As I watched recent news video of young Chileans joining protests touched off by a subway fare increase, setting fires and chanting slogans against rich elites, my first thought was how lucky they were.

More than a third of the prosperous South American country’s 19 million citizens are younger than 30, which means they were born and raised in a period of benign civilian government. They have no memory of the brutal military dictatorship that ruled from 1973 to 1990 with messianic fervor and iron-fisted repression, after overthrowing an elected socialist president.

They never knew real fear, the kind that comes when a man is dragged screaming into an unmarked vehicle while passersby look on silently in horror and shame. They never experienced the implacable power of a professional military institution determined to quash all dissidence, employing humiliating forms of torture and leaving more than 3,000 detained leftists missing forever.

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They never experienced the surge of astonishment and tearful joy that greeted the country’s first crucial step toward liberation, one chilly night in October 1988, after a national yes-no plebiscite in which voters rejected extending Gen. Augusto Pinochet’s rule. After several tense hours, filled with rumors of a second coup, the military junta said it would accept the results.

I was there that unforgettable night, scribbling notes and mingling with exultant throngs that poured into the streets of Chile’s capital, Santiago, chanting, dancing and hugging discomfited police officers. As the swirl of emotion flowed around me, I felt that Chile — a country once described as so civilized that any problem could be solved over a glass of good cabernet — had regained its soul.

I had also been there repeatedly during the waning years of military rule, first covering the story for the Boston Globe and later working on a book. Political repression had eased, partly under international pressure, but harsh economic austerity measures, imposed by fiat, had cost thousands of public servants their jobs, pensions and dignity. People skilled in the trades were reduced to selling toys on the sidewalk.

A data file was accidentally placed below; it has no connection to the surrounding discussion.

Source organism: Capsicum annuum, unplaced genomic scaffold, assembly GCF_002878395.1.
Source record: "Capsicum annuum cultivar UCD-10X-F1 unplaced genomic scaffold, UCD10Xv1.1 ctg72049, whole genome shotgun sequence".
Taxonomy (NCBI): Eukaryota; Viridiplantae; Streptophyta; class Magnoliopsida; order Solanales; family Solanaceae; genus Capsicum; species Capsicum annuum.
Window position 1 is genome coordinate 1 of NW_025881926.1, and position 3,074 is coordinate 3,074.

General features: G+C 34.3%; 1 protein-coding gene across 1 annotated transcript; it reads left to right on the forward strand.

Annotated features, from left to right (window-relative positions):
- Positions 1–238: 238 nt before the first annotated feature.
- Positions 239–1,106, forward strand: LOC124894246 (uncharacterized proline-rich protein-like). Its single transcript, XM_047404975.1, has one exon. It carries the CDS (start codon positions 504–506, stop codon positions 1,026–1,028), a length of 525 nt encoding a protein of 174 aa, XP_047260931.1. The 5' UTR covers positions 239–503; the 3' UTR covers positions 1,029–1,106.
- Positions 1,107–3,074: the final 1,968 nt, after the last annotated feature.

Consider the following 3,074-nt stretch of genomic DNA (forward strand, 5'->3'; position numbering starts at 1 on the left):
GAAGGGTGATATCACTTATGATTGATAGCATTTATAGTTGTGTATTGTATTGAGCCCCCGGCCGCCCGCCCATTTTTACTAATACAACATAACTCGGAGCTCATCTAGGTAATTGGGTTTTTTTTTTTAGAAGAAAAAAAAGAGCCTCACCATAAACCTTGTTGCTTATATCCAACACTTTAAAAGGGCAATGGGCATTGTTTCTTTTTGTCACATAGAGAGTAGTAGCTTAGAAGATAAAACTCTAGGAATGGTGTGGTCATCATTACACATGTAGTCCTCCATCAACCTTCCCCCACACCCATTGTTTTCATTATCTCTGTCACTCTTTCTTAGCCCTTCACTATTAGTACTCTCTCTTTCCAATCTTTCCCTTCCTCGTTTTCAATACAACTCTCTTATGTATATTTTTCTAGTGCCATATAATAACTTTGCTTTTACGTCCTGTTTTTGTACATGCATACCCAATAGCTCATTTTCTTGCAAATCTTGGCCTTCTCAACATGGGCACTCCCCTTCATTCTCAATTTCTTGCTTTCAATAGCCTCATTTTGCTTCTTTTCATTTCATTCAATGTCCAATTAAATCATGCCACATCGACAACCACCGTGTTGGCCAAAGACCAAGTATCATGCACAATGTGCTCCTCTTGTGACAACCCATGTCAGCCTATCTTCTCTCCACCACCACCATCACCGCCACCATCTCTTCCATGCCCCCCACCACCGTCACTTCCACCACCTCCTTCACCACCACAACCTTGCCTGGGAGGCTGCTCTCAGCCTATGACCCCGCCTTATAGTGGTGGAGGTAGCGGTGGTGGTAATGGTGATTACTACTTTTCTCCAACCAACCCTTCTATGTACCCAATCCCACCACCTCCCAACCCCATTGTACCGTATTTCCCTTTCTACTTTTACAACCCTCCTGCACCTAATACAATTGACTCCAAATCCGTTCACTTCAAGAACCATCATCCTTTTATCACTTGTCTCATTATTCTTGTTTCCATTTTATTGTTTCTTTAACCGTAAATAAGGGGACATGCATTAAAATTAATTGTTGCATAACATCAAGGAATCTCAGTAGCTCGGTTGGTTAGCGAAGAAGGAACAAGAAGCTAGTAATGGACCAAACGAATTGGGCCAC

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One man, a jobless carpenter, wept as he told me he had been forced to sell off his cherished tools and his wife’s wedding ring.

Those hardships, coupled with a growing student movement, spawned protests in the capital that were repeatedly met with tear gas and water cannons. Years later, I vividly remember the acrid, burning sensation in my sinuses as I scrambled to flee the clouds of noxious gas, tears streaming down my face.

To the end, Pinochet enjoyed staunch support among the upper classes that had once welcomed the coup as a necessary antidote to the threat of a Cuba-inspired leftist uprising, and the yes option for extending his rule won a sizable number of votes. But after 17 years, most Chileans had had enough of hating one another and saluting the generals. On Oct. 5, 1988, the no option prevailed, 54 percent to 43 percent.

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During a postmortem gathering at a conservative Santiago think tank, its director, Arturo Fontaine, told his gloomy audience, “We cannot keep fighting phantoms that are no longer in people’s minds.” The plebiscite, he said, had been a “great secular communion.”

Then he added a quote from Aristotle: “For the state to endure, it needs more than commerce and security. It needs civic fraternity.”